Experience centers breathe new life into fading cultural heritage

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Jiang Peilan teaches visitors how to make traditional Chinese calligraphy brushes at a popular tourist attraction in South China's Guangxi Zhuang autonomous region.

Jiang, in her 50s, is an expert in making the Guilin-style brushes by hand, a technique listed as a regional-level intangible cultural heritage. Her courses are held in a cultural heritage experience center at a major tourist draw in Guilin city that features several scenic rivers and lakes.

Jiang regards her courses, where visitors learn to make their own writing brushes under her guidance, as a good way to preserve and promote a fading art that is becoming less appealing among young people in the digital age.

"Thanks to the large number of visitors to the tourist spot, we are showcasing the art to a bigger audience," she said.

Jiang began teaching brush-making at the experience center last year at the invitation of a local cultural company that runs the facility. She sometimes gives more than five lectures on weekends or holidays to meet the growing demand from tourists.

"The center provides the general public access to cultural heritage that is deemed by many as highbrow or out of reach," said Pan Yannan, general manager of the company.

Experience centers focusing on intangible cultural heritage have mushroomed across China to tap into the Chinese people's growing interest in traditional culture.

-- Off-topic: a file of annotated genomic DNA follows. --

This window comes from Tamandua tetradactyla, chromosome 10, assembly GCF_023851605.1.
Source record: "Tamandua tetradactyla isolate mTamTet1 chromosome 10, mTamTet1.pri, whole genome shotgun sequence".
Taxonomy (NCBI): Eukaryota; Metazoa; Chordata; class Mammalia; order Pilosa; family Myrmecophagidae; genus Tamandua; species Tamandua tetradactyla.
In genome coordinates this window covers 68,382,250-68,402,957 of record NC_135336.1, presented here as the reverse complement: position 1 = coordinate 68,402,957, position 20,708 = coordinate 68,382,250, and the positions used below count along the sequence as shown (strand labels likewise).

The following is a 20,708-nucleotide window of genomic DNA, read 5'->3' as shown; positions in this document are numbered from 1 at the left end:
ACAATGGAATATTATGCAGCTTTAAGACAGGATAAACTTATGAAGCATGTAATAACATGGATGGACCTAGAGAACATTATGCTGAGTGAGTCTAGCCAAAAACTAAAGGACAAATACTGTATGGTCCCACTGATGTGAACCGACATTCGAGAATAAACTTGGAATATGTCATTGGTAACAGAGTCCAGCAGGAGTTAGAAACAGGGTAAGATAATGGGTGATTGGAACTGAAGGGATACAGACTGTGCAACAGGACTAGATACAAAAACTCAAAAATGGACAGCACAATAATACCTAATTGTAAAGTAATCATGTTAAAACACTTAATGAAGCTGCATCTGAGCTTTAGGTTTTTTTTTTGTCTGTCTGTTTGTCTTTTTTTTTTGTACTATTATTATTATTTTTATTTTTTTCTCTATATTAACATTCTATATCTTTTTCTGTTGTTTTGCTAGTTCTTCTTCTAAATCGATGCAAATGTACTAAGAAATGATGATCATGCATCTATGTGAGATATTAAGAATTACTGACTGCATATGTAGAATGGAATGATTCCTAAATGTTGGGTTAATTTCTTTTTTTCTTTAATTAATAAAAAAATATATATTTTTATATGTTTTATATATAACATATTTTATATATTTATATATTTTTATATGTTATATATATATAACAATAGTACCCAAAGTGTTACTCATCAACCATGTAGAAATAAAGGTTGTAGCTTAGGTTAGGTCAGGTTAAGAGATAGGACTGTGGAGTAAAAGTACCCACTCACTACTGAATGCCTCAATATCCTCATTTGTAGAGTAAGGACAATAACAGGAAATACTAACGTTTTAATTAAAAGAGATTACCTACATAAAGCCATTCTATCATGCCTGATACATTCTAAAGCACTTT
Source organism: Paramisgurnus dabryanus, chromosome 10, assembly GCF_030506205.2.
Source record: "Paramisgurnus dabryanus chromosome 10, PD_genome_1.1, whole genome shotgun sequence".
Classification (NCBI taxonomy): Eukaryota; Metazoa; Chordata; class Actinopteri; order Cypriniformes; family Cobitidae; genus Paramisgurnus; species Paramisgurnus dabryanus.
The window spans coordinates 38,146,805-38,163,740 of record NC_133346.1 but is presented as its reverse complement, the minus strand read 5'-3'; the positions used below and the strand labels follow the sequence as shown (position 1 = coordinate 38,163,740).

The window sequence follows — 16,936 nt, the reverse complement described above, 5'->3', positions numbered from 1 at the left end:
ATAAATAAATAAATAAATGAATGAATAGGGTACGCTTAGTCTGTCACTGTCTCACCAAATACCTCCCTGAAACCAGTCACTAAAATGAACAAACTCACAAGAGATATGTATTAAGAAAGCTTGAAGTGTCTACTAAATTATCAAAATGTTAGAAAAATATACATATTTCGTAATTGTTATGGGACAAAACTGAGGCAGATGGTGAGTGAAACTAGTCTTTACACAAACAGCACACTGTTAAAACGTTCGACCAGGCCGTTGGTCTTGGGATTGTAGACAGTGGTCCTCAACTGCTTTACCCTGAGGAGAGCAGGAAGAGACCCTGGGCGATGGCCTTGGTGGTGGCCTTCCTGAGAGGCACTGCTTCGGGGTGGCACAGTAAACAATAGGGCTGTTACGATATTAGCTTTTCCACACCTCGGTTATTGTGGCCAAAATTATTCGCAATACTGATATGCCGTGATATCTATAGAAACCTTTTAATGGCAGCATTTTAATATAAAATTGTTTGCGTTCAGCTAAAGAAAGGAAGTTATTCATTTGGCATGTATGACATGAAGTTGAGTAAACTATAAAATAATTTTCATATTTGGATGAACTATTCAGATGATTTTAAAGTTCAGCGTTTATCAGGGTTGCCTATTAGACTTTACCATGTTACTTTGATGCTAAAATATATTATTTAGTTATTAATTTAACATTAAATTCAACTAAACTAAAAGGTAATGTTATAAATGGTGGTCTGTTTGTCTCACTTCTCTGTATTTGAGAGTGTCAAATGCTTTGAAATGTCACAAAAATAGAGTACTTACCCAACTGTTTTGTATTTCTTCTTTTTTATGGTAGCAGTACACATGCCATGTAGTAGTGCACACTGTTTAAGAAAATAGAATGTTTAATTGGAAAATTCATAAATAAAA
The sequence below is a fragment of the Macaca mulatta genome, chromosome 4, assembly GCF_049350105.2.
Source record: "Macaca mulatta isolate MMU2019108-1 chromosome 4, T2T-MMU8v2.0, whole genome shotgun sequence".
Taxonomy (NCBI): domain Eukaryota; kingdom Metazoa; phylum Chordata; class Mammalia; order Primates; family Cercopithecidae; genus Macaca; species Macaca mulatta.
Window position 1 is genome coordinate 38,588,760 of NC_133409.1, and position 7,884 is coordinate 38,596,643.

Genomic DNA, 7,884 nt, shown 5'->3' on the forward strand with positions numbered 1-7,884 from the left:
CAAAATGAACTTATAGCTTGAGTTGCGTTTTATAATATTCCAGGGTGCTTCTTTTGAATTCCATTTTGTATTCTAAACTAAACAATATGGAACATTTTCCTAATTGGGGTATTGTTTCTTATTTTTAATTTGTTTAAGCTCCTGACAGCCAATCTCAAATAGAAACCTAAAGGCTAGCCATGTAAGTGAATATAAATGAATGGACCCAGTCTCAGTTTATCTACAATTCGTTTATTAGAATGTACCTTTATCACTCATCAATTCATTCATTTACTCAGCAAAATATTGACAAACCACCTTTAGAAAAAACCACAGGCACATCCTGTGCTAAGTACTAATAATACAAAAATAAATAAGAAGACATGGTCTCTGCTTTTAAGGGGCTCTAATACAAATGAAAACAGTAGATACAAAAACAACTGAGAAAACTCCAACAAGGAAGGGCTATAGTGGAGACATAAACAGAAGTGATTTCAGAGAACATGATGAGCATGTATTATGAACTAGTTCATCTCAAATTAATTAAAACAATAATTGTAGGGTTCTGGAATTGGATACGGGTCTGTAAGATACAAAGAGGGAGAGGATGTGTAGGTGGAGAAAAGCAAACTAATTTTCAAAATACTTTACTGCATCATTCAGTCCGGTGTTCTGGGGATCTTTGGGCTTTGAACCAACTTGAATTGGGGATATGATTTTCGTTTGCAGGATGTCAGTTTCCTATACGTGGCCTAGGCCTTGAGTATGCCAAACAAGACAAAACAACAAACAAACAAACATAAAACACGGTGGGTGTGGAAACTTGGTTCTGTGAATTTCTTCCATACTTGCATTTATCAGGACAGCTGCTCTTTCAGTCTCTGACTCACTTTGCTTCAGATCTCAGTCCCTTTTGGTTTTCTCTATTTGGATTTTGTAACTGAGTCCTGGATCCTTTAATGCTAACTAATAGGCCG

In Guangxi alone, a total of 368 such centers have been established since 2009, according to Xu Xiaoming, director of the regional intangible cultural heritage protection center.

Experts believe the exploding popularity of such experience centers is part of a larger trend that has seen a growing focus on tradition, as the increasingly affluent and modernized Chinese society seeks to reconnect with its cultural roots.

"The centers provide opportunities for people to experience the charm of cultural heritage in person, catering to China's retro fashion trend," Xu said.

For many lovers of Yunnan opera, a traditional opera with a history of hundreds of years, an experience center in Pu'er city in adjacent Yunnan province, has won their hearts with the regular performances it offers visitors.

Since last year, the center has been holding monthly Yunnan opera events, where veteran artists perform classic opera pieces for tourists and local aficionados free of charge.

He Chao, a 34-year-old local freelancer and a frequenter of the center, said the performances at the center bring to life the Yunnan opera that previously existed only in textbooks and his childhood memories.

Su Yufen, a 77-year-old Yunnan opera artist with the center, said the regular performances have helped the center build a loyal, relatively young fanbase.

"We are hoping to attract and possibly recruit more young people interested in the art," Su said.

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